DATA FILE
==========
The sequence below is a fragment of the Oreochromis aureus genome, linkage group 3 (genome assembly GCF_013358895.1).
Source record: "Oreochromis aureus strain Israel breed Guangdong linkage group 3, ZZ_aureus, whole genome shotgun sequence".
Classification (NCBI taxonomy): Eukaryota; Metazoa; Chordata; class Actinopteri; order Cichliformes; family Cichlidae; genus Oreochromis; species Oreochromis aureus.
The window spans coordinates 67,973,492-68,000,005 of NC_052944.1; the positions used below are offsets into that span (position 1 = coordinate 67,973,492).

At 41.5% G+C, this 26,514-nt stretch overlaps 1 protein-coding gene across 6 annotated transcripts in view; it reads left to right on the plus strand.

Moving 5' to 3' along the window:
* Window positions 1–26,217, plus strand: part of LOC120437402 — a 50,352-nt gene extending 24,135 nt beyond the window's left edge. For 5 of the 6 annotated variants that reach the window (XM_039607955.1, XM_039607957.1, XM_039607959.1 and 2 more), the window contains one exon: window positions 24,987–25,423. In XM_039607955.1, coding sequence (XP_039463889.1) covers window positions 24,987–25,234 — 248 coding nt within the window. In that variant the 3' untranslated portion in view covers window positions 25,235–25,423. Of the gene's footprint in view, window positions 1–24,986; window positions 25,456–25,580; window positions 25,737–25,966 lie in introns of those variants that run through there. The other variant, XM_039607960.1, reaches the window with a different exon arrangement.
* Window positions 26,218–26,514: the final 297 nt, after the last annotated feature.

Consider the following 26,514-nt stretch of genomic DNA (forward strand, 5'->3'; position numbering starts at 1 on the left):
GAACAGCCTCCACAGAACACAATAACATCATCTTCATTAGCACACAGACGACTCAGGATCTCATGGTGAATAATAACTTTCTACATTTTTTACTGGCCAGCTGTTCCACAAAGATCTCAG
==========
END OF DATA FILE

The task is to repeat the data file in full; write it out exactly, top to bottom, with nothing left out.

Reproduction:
The sequence below is a fragment of the Oreochromis aureus genome, linkage group 3 (genome assembly GCF_013358895.1).
Source record: "Oreochromis aureus strain Israel breed Guangdong linkage group 3, ZZ_aureus, whole genome shotgun sequence".
Classification (NCBI taxonomy): Eukaryota; Metazoa; Chordata; class Actinopteri; order Cichliformes; family Cichlidae; genus Oreochromis; species Oreochromis aureus.
The window spans coordinates 67,973,492-68,000,005 of NC_052944.1; the positions used below are offsets into that span (position 1 = coordinate 67,973,492).

At 41.5% G+C, this 26,514-nt stretch overlaps 1 protein-coding gene across 6 annotated transcripts in view; it reads left to right on the plus strand.

Moving 5' to 3' along the window:
* Window positions 1–26,217, plus strand: part of LOC120437402 — a 50,352-nt gene extending 24,135 nt beyond the window's left edge. For 5 of the 6 annotated variants that reach the window (XM_039607955.1, XM_039607957.1, XM_039607959.1 and 2 more), the window contains one exon: window positions 24,987–25,423. In XM_039607955.1, coding sequence (XP_039463889.1) covers window positions 24,987–25,234 — 248 coding nt within the window. In that variant the 3' untranslated portion in view covers window positions 25,235–25,423. Of the gene's footprint in view, window positions 1–24,986; window positions 25,456–25,580; window positions 25,737–25,966 lie in introns of those variants that run through there. The other variant, XM_039607960.1, reaches the window with a different exon arrangement.
* Window positions 26,218–26,514: the final 297 nt, after the last annotated feature.

Consider the following 26,514-nt stretch of genomic DNA (forward strand, 5'->3'; position numbering starts at 1 on the left):
GAACAGCCTCCACAGAACACAATAACATCATCTTCATTAGCACACAGACGACTCAGGATCTCATGGTGAATAATAACTTTCTACATTTTTTACTGGCCAGCTGTTCCACAAAGATCTCAG